What you may have already heard is absolutely. . . true! One of the world's most expensive coffees in the world comes not only from Indonesia, but also from a wild animal's. . .behind. Okay, so I assume you are wondering why someone would take a sip of such a ‘repulsive’ product, but one thing that needs to be mentioned is that the beans are, in fact, cleansed before use. Thought that would settle your stomach. No? Alright, let's just learn a little about this true-to-the-core rumor that we have been hearing about.
The wild beast-like creature that produced the exotic delicacies is called a civet cat. It is a fact that this coffee bean is not harvested by human hands. It is handpicked by those little, exotic looking cat-meets-a-weasel looking thing with long narrow noses that have quite a penchant for the finest Indonesian beans. The civet cat is a nocturnal creature which feeds among the Robusta and hybrid arabusta trees at night, searching for the prized berries and making themselves quite a rewarding meal on the seed (or coffee bean-to-be) inside after chewing away all the luscious fruit.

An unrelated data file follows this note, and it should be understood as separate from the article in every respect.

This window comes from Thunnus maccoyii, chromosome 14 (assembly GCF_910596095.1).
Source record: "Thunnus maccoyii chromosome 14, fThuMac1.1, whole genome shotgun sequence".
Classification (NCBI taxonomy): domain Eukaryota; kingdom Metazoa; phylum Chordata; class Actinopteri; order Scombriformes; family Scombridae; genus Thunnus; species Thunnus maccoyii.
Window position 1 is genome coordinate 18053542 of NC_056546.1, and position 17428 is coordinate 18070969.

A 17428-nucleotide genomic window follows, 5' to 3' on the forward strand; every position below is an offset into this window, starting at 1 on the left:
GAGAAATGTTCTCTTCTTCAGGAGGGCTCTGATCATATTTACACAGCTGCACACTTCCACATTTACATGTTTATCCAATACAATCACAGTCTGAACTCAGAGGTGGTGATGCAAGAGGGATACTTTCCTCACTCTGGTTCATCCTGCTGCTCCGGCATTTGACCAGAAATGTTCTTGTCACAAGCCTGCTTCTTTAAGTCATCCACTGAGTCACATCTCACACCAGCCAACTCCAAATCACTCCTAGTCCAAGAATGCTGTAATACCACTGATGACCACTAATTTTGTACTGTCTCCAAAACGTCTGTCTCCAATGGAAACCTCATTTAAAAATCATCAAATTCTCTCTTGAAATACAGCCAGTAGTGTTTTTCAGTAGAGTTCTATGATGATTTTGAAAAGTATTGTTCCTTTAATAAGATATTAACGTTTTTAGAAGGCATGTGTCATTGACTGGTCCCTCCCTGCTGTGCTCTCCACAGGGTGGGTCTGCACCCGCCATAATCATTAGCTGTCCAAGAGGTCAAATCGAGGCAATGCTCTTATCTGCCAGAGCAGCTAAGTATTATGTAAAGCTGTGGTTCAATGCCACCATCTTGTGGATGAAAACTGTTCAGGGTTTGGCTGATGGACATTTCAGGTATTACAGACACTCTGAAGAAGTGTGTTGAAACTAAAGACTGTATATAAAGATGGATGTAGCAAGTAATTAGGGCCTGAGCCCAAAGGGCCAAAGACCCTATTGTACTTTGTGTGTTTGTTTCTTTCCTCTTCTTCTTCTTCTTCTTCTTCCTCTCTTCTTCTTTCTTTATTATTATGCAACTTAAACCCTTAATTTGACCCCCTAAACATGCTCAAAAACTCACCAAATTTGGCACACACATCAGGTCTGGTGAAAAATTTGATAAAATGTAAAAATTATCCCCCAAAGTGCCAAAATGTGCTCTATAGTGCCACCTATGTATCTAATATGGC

This lucky animal produces the coffee product cleverly named Kopi Luwak, from the Indonesian words coffee and civet. Now, even though I have never paid the $600 many fans prefer to pay, nor have I paid the $30 for a cup of the wildcat brew, but the resulting product does sound a bit interesting. Once the civet cat consumes the cherry and it enters its stomach, the enzymes in the animal's gastric juices sift through the beans which removing the harsher outer layer which is known to cause bitterness in coffees as well as some of the caffeine. So, that's it? That is why there is such a hefty price tag on this drink-gone-wild? Well, that and the fact that not too much more than 1,000 pounds of this style of coffee are produced each year.
So, overall, we have learned that the reason individuals and coffee enthusiasts alike enjoy sipping on the left-behind bean brew is simple because of the lower bitterness, caffeine, and rarity. Now, I don't get the caffeine part, but I guess it's a lot more of an organic way to go versus the traditional way of chemically decaffeinating coffee beans.
S. Michael Windsor is currently publisher and a writer for The Franchise Coffee Network online Franchise Coffee Guide. A premier Franchise Coffee information platform. Visit us today at http://www.franchise-coffee.net